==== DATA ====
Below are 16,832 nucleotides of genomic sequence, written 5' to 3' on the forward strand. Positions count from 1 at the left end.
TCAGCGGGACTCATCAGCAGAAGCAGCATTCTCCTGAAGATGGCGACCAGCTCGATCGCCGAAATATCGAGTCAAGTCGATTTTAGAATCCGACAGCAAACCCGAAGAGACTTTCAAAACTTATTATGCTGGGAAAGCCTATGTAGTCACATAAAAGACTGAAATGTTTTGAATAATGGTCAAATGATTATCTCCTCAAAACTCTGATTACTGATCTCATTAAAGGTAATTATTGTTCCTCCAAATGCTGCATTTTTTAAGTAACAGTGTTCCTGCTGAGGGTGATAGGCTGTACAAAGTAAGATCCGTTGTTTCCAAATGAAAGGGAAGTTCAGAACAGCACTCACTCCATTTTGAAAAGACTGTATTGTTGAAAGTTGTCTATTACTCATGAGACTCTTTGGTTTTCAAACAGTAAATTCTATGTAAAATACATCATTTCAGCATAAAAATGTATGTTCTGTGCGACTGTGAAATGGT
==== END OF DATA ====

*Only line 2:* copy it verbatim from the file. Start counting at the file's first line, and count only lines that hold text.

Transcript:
TCAGCGGGACTCATCAGCAGAAGCAGCATTCTCCTGAAGATGGCGACCAGCTCGATCGCCGAAATATCGAGTCAAGTCGATTTTAGAATCCGACAGCAAACCCGAAGAGACTTTCAAAACTTATTATGCTGGGAAAGCCTATGTAGTCACATAAAAGACTGAAATGTTTTGAATAATGGTCAAATGATTATCTCCTCAAAACTCTGATTACTGATCTCATTAAAGGTAATTATTGTTCCTCCAAATGCTGCATTTTTTAAGTAACAGTGTTCCTGCTGAGGGTGATAGGCTGTACAAAGTAAGATCCGTTGTTTCCAAATGAAAGGGAAGTTCAGAACAGCACTCACTCCATTTTGAAAAGACTGTATTGTTGAAAGTTGTCTATTACTCATGAGACTCTTTGGTTTTCAAACAGTAAATTCTATGTAAAATACATCATTTCAGCATAAAAATGTATGTTCTGTGCGACTGTGAAATGGT